No technical glitches on day 1 of CAT in city

On day one of the Common Admission Test (CAT) on Wednesday, many of the aspirants felt that the quantitative section was tougher than the verbal and logical reasoning sections.

Published: 17th October 2013 11:47 AM  |   Last Updated: 17th October 2013 11:47 AM   |  A+A-


On day one of the Common Admission Test (CAT) on Wednesday, many of the aspirants felt that the quantitative section was tougher than the verbal and logical reasoning sections.

The exam was held in seven centres in the city. Of the 86 who had registered for the exam, 81 appeared, said the Centre In-charge at All India Institute of Local Self-Government at Malleswaram in the city. Seventy candidates, including college students and working professionals, wrote the CAT at the Koramangala centre on Wednesday. The exams went off smoothly with no technical glitches in the morning and noon sessions.

After writing the exam, many said Part A of the paper, which consists of quantitative analysis, was tougher than Part B which is verbal and logical reasoning. Though most of the candidates were attempting CAT for the first time, they felt that the overall experience from online registration to writing the paper was fairly good. Sonali Tanwar, a final year BBM student and an aspiring MBA candidate who wants to specialise in finance, said, “The exam was all right though the numerical problems were time-consuming.” Aditya and Harshal, who were also taking CAT for the first time, said the quantitative section was difficult compared to the verbal and logical reasoning section. “There were more questions from geometry and quadratic equations which were difficult and the numerical problems were very time-consuming,” they said.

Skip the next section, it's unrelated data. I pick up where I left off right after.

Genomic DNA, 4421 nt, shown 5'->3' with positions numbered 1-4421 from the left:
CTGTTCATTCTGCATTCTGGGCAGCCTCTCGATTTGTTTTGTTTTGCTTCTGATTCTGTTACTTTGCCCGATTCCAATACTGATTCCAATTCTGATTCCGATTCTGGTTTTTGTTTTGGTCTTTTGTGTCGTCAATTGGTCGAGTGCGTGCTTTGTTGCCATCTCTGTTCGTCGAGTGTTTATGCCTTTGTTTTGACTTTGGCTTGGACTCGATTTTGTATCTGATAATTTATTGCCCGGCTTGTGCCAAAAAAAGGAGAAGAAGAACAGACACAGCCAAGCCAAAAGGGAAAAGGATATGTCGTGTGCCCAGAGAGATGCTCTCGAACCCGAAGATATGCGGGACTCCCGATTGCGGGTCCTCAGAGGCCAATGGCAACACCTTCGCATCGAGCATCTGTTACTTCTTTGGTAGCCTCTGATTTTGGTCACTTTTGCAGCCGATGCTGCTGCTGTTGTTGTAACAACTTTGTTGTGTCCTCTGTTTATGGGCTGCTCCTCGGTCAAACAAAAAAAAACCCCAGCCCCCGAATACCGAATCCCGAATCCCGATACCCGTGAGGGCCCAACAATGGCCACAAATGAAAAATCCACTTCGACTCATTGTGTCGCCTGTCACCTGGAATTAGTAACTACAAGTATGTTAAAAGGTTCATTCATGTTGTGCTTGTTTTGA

Saurav, a final-year B.Com student, felt that career options after a B.Com course are limited and an MBA degree can open many closed doors, though he is not looking for any IIM admit in particular. “The exam went off well with the exception of a few problems in maths and geometry,” he said.

Many of the working professionals who wrote the exam were hopeful of bagging an IIM seat. While the overall registration is said to have declined this year, the ratio of female candidates has increased from 27 per cent two years ago to 29 per cent , said Rohit Kapoor, CAT 2013 Convener. 

He said the number of applicants with work experience of two or more years has increased from13 to 16 per cent and those with little or no experience has dropped to 66 per cent from 68 percent in 2012. Nearly two lakh aspirants are competing for IIM seats this year. Further, another 115 seats have been added across all IIMs, raising the total number of available seats to 3,335. The CAT will continue till November 11. A release from Triumphant Institute for Management Education (TIME) said the CAT did not spring any surprises.

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